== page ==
Category Archives: Medieval Interiors

Medieval Tiles – A Review

Medieval tiles

If you’ve been reading this blog for a while, you know that I’m interested in medieval floors in general and medieval tiles in particular. Tiles were very expensive, as they took a long time and a great deal of skill to make. They were mostly used in ecclesiastical buildings, although some people, like Laurence of Ludlow, were wealthy enough to be able to afford to have them in their houses.

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Medieval floor tiles, Stokesay Castle

When I saw Van Lemmen’s book in the English Heritage shop at Stokesay Castle, there was never any doubt that I was going to buy it. There are only 40 pages, but those pages are glorious. Since most of the pages are full of colour photographs and drawings of medieval tiles, there is not much room for scholarly text.

The photographs in this post are not from the book, they’re mine. The ones in the book are much better.

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Fourteenth century tiles, St Bartholomew’s, Hyde

Such text as there is is very informative, although I would love to know more about how tiles were made. There is a wonderful drawing of a fourteenth century kiln, which highlights what a hit and miss affair tilemaking could be. An imperceptible flaw could destroy a tile and it would be several days before this would be known. It took about six days to load, fire and unload the kiln. A medieval kiln looked like an earthwork. Given the number of days it took to fire a tile, there was no point in making them small. It was sensible to make as many tiles as you could.

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Medieval Tiles, St Mary’s Guildhall, Coventry

Until I read the book, I wasn’t aware that mosaics were made in fourteenth century England. There are some lovely examples in the book from Rievaulx and Byland Abbeys. I can’t share the exact photos with you, but those links are to other photos of the mosaics in question.

It is the pictures which make the book worth buying. They include many examples of medieval tiles from all over England. My favourite photograph is one showing Diana Hall’s modern replacements of damaged tiles in Winchester Cathedral. Her tiles have the colour and vibrancy that all medieval tiles must have had when first laid.

Making tiles was incredibly labour intensive and here are two videos showing how much time it could take just to get the clay into the moulds.

The first is from Guédelon, where a castle is being built in Burgundy using thirteenth century techniques. The second is a  documentary about Diana Hall and her life as a tilemaker.

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Wall paintings at Romsey Abbey

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On a recent visit to Romsey Abbey I was reminded once again of how wrong my view of life in the Middle Ages is. When I went into the abbey I saw that the walls were just grey stone and it’s easy to assume that they’re unchanged since the church was built in the twelfth century, but that’s not the case.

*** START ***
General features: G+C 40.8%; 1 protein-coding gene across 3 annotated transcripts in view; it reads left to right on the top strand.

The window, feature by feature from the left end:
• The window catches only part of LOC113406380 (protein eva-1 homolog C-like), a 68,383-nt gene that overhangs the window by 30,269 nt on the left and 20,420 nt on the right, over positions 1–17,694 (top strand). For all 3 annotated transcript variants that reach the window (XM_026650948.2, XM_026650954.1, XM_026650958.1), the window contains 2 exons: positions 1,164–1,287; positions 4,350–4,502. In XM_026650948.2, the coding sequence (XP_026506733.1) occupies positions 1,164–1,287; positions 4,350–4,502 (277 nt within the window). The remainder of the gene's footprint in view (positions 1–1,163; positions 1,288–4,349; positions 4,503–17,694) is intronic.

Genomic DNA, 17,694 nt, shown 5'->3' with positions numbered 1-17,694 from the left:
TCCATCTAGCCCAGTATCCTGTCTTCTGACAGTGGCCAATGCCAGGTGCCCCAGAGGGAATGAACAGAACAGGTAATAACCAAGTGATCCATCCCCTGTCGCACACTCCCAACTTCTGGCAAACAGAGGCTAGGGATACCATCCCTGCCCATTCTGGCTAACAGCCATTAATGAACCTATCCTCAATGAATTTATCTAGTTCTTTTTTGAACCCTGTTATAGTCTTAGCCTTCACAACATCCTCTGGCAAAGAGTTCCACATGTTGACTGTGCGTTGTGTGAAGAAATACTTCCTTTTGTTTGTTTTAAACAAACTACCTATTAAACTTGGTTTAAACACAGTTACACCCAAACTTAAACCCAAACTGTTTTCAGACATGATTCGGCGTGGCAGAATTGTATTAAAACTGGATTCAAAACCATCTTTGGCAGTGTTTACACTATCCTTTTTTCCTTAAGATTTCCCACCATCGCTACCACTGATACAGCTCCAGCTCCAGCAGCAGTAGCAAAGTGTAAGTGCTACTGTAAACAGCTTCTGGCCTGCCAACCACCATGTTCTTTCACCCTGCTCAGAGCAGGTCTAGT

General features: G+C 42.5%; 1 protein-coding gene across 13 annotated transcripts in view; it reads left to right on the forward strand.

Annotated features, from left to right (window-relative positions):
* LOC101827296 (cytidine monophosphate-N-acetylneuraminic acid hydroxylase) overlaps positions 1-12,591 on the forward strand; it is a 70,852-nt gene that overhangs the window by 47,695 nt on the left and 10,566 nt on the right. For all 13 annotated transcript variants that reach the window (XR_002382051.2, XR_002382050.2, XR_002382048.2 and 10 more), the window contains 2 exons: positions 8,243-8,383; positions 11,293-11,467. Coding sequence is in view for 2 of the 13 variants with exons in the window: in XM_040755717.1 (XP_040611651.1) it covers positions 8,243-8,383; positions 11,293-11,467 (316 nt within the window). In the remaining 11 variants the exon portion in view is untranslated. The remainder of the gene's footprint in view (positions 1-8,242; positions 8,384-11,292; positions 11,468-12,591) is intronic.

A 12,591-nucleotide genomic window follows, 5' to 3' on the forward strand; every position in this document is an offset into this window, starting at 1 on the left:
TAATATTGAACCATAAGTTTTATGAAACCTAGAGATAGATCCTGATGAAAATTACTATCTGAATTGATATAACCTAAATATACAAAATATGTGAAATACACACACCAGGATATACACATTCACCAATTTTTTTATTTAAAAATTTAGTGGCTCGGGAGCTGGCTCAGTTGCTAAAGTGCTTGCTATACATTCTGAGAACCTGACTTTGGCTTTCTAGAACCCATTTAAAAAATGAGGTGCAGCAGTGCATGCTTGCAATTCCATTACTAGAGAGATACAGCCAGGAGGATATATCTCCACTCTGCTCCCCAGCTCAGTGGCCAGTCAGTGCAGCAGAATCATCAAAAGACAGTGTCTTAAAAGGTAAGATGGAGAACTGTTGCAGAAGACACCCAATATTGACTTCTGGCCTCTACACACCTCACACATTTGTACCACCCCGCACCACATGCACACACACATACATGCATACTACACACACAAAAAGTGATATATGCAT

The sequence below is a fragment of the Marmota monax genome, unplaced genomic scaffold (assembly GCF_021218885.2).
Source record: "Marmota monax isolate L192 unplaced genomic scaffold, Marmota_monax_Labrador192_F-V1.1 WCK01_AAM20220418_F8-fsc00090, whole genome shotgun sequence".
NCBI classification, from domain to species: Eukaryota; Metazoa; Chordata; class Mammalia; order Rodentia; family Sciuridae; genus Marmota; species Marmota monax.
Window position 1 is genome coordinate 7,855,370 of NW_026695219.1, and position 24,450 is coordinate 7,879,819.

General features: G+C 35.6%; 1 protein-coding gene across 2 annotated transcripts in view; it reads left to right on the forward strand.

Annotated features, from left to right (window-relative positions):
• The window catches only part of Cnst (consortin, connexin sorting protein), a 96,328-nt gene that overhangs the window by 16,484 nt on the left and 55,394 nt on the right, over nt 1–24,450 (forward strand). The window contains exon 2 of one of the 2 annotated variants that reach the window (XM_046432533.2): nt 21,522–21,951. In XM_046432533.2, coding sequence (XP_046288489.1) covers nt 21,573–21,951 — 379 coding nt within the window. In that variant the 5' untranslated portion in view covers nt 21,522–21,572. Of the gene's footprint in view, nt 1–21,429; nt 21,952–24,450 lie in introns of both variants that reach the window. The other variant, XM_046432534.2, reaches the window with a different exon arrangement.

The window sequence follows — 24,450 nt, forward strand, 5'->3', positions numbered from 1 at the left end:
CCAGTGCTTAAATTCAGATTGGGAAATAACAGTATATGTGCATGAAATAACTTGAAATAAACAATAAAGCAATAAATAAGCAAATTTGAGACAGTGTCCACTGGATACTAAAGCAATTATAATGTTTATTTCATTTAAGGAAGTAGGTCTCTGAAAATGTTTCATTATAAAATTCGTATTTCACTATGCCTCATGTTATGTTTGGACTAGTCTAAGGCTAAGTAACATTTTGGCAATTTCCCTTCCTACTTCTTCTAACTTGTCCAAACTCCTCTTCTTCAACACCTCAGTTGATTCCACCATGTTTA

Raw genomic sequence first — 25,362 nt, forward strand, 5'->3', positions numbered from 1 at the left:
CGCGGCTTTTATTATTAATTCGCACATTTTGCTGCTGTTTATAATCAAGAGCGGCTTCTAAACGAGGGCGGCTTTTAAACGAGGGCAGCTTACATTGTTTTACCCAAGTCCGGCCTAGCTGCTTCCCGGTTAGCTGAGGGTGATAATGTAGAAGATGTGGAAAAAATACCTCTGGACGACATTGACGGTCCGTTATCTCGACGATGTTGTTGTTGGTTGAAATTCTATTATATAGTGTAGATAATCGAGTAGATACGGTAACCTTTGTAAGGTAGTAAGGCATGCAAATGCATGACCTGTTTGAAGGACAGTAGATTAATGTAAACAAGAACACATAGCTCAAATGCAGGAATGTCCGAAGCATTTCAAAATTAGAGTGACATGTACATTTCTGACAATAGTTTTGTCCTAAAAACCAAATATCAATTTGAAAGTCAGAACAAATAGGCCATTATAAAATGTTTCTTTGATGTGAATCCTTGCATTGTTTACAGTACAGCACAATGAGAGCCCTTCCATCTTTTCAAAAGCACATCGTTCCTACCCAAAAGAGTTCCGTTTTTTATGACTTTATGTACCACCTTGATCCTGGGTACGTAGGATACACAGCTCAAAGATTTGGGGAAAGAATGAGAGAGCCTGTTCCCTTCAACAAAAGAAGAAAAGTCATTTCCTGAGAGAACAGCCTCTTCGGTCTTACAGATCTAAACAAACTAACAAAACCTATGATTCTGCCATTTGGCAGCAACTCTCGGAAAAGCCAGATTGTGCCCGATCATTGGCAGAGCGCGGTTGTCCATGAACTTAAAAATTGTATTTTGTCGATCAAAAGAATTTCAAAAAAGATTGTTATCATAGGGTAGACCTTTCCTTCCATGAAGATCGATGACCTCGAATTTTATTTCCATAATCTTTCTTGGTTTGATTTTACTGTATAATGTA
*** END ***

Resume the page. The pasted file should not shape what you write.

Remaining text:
Most churches would have had a depiction of the Last Judgement painted on a wall that could easily be seen. This would have shown Christ enthroned deciding who went to Heaven and who went to Hell. Hell would be shown as a dreadful place, and the demons leading the damned souls into it usually had sharp teeth and claws with which they tormented their victims. Heaven would be full of light, and the blessed would be led there by beautiful angels. This was supposed to make the parishioners consider their eventual fate.

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Wall painting in the Chapel of St Mary, Romsey Abbey

 

This wall painting is from the Chapel of St Mary in the abbey and is thought to represent the life of St Nicholas. It is from the late thirteenth century. Nicholas lived at the end of the third and the beginning of the fourth centuries. He was made bishop of Myra and is said to have been one of the bishops who signed the Nicene Creed in 325. The colours are faded now and it’s hard to imagine how bright the whole church must have been when all the walls, columns and ceilings had just been painted. A church was considered unfinished until the painting was complete.

Not all wall paintings were there for instruction. Sometimes decoration was just decoration. The ribbed vault and the pillar shown below were painted just because all the stone in the church was covered in plaster and then painted. The effect of all the colour on top of the size of the building itself would have struck those inside it with awe. Although wealthy people decorated their own homes in a similar way, frequently with secular as well as religious images, poor people did not. Their homes would have been dull and drab. For them, coming into the abbey would have been a very different experience from their everyday life.

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Painted ribbed vault, Romsey Abbey

 

Paintings were almost constantly being updated as tastes changed or a new patron took over a church. They were not considered permanent.

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Painted pillar, Romsey Abbey

 

In England the paintings were whitewashed over during the Reformation, but most were destroyed by the Victorians. Instead of exposing the pictures by removing the whitewash, they preferred to expose the stone by removing the plaster onto which the paintings had been painted. This was, of course, very far from the intentions of the medieval builders, who had gone to great lengths to cover over the stone, which was no more than the skeleton of the church, even when it had been beautifully cut and dressed.

 

 

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Filed under Church, Fourteenth Century, Medieval Interiors